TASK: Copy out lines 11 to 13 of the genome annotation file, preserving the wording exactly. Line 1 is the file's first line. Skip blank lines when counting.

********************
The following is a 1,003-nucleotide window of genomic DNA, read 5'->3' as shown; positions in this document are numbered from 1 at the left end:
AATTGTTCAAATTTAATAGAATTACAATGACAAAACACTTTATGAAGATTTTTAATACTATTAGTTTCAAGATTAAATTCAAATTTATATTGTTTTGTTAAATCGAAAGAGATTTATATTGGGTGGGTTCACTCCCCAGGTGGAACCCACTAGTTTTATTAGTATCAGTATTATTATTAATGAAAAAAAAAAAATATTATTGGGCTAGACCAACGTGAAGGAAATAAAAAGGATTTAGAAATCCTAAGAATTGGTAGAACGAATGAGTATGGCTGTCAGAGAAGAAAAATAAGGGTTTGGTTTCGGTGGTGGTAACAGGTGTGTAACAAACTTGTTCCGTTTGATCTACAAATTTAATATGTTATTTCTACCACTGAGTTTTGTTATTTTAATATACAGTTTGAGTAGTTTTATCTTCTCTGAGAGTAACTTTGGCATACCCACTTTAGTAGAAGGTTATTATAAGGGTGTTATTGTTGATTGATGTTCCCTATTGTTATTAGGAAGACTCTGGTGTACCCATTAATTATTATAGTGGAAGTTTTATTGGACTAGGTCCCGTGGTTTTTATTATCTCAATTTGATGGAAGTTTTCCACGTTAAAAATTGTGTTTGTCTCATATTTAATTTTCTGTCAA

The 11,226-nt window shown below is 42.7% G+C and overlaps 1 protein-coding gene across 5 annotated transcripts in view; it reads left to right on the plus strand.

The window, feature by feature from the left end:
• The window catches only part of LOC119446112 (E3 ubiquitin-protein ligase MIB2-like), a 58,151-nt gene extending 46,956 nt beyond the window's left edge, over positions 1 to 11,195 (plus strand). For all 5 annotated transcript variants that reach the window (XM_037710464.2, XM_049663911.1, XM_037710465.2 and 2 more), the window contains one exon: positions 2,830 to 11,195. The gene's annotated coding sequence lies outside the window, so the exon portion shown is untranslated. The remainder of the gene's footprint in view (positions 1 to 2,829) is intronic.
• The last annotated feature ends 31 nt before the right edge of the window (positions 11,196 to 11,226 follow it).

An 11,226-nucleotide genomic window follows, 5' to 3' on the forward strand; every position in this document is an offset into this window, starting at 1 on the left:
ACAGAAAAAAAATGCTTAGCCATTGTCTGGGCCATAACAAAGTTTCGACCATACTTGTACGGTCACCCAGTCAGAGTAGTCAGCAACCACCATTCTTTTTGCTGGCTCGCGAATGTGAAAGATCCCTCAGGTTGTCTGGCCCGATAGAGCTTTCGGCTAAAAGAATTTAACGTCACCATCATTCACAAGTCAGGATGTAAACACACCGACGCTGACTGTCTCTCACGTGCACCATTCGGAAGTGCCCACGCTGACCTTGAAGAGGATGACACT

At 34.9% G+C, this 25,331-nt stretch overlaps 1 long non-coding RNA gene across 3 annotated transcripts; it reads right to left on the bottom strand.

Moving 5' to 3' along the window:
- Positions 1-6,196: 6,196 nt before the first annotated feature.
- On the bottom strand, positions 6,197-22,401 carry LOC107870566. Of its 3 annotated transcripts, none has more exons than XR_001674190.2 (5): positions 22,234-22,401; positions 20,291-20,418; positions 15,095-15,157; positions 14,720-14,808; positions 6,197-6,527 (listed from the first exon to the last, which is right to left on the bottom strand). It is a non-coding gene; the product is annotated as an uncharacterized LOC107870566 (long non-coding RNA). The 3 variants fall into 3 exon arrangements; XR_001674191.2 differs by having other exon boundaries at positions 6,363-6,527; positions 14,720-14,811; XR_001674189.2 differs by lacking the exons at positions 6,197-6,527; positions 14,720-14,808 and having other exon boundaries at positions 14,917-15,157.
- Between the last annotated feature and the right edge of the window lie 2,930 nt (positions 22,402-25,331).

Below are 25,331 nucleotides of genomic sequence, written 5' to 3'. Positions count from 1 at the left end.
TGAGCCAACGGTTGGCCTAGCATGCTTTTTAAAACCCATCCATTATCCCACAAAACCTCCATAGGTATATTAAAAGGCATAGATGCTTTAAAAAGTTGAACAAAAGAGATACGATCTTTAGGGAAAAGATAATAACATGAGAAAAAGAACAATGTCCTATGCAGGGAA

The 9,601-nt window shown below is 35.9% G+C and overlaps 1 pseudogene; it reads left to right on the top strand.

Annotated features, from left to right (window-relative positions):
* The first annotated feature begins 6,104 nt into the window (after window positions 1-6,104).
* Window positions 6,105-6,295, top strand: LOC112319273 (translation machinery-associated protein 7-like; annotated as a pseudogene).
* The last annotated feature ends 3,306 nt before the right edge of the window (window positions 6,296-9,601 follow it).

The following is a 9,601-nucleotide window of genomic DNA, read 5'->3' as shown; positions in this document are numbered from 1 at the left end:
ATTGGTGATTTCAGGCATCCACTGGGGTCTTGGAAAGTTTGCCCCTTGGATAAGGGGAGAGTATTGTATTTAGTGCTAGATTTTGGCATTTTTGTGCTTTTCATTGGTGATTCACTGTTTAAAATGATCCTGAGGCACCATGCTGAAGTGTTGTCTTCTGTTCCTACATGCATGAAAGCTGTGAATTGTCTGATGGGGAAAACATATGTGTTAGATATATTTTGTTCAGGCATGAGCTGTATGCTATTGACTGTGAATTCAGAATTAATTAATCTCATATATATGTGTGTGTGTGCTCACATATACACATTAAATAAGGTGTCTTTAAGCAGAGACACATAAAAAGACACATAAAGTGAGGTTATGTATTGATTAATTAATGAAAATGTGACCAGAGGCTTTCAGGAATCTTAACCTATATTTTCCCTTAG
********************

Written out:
- Positions 1-6,196: 6,196 nt before the first annotated feature.
- On the bottom strand, positions 6,197-22,401 carry LOC107870566. Of its 3 annotated transcripts, none has more exons than XR_001674190.2 (5): positions 22,234-22,401; positions 20,291-20,418; positions 15,095-15,157; positions 14,720-14,808; positions 6,197-6,527 (listed from the first exon to the last, which is right to left on the bottom strand). It is a non-coding gene; the product is annotated as an uncharacterized LOC107870566 (long non-coding RNA). The 3 variants fall into 3 exon arrangements; XR_001674191.2 differs by having other exon boundaries at positions 6,363-6,527; positions 14,720-14,811; XR_001674189.2 differs by lacking the exons at positions 6,197-6,527; positions 14,720-14,808 and having other exon boundaries at positions 14,917-15,157.
- Between the last annotated feature and the right edge of the window lie 2,930 nt (positions 22,402-25,331).